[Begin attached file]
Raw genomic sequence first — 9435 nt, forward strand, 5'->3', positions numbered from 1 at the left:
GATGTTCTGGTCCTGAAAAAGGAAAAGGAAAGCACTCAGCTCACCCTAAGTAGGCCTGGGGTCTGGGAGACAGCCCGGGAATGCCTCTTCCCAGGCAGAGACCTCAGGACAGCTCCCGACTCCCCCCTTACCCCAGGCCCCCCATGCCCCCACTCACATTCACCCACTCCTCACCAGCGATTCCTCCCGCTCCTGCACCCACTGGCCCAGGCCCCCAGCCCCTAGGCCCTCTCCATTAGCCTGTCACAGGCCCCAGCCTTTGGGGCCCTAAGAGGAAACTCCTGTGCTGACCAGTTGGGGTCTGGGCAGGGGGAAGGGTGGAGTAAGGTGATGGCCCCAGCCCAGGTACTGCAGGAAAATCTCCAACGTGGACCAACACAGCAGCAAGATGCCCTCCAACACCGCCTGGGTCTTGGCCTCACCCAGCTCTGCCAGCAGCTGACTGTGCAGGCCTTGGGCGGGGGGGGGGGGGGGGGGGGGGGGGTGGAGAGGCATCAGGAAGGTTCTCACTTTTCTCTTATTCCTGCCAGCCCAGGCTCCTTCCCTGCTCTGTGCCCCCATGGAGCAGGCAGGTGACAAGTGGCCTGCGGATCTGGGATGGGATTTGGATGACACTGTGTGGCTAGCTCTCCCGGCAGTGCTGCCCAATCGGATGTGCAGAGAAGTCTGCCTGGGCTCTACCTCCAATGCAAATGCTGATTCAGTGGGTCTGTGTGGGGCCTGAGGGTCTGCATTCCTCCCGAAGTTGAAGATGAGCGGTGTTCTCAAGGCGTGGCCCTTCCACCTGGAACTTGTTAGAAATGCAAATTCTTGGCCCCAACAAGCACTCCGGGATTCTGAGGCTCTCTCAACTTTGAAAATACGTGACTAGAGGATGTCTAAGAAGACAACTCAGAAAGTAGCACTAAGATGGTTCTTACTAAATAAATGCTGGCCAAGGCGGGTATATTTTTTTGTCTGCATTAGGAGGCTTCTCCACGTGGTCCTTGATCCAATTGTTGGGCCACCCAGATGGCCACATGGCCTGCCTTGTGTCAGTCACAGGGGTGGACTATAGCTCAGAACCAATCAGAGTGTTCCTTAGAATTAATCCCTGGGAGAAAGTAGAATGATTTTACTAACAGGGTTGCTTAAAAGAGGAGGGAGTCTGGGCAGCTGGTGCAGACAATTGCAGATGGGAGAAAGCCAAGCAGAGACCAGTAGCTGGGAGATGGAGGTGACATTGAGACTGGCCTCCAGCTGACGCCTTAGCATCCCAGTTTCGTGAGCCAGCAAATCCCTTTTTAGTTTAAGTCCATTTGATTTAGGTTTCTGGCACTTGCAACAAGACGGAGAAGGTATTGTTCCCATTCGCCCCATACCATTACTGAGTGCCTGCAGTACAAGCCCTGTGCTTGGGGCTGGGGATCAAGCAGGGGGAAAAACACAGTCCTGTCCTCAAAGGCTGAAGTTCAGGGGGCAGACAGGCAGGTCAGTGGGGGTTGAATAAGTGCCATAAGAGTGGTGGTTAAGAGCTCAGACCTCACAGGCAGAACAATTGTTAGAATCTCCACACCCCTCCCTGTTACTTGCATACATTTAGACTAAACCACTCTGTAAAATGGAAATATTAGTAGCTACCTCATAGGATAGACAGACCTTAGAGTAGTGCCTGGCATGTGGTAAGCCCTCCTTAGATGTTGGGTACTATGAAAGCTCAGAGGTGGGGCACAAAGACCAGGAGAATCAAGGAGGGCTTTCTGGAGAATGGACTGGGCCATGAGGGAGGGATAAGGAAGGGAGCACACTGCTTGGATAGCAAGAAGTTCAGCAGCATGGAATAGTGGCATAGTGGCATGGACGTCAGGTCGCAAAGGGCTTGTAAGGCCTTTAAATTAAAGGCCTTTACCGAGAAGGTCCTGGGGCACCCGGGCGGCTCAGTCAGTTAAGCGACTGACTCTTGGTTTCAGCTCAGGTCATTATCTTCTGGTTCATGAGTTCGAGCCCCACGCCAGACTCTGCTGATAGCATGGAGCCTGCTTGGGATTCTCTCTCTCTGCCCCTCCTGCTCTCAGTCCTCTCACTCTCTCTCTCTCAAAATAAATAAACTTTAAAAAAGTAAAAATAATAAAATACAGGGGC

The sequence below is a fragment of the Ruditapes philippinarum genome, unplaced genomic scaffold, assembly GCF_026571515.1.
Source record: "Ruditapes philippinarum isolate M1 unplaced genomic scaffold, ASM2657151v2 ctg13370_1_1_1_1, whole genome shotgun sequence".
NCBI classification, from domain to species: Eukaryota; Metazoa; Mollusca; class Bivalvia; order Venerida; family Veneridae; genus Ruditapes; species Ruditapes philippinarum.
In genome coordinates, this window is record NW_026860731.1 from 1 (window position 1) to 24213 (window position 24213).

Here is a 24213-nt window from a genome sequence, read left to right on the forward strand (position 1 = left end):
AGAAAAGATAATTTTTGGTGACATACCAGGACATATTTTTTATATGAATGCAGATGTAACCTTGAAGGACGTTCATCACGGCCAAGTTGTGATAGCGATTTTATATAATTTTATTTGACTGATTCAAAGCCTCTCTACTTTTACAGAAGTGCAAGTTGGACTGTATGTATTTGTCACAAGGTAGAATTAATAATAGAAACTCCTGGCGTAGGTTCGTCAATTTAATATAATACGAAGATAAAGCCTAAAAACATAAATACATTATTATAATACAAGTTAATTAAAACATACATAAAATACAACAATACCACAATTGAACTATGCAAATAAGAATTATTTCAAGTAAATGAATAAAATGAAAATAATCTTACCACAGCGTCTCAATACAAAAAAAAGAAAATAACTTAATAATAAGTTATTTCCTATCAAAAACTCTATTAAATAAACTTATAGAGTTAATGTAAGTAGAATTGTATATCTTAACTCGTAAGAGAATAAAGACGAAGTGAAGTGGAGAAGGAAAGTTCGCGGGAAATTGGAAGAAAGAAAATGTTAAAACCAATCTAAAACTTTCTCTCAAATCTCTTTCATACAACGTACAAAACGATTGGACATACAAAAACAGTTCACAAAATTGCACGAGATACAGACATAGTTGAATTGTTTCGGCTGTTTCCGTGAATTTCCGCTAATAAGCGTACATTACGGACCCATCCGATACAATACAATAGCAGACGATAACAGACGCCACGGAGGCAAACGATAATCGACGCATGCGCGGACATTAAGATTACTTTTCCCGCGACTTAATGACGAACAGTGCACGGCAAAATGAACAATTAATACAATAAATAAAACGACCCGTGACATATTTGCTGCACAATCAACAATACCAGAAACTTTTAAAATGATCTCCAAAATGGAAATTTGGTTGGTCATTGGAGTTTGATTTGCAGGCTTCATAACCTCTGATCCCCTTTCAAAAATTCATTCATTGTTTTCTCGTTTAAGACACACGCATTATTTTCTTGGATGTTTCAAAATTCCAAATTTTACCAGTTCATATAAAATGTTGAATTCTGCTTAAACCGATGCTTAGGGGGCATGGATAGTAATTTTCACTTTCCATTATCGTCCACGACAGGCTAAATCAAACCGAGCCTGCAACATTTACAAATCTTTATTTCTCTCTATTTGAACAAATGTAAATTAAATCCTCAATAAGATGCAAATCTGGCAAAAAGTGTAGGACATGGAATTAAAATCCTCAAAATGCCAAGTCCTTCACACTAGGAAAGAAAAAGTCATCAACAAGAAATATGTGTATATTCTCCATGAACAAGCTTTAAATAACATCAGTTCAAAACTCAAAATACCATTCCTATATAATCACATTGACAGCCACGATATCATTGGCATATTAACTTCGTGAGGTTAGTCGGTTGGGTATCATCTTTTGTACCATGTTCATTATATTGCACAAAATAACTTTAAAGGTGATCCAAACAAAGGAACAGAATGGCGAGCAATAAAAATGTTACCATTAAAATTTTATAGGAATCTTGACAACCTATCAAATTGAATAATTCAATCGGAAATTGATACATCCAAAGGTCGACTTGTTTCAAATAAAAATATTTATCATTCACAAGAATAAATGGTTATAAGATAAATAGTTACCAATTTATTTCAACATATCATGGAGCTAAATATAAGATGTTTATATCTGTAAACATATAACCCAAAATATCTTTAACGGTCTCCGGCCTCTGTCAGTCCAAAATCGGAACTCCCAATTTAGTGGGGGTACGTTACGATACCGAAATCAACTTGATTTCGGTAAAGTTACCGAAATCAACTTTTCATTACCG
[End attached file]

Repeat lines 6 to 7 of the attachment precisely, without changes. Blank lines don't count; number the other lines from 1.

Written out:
In genome coordinates, this window is record NW_026860731.1 from 1 (window position 1) to 24213 (window position 24213).

Here is a 24213-nt window from a genome sequence, read left to right on the forward strand (position 1 = left end):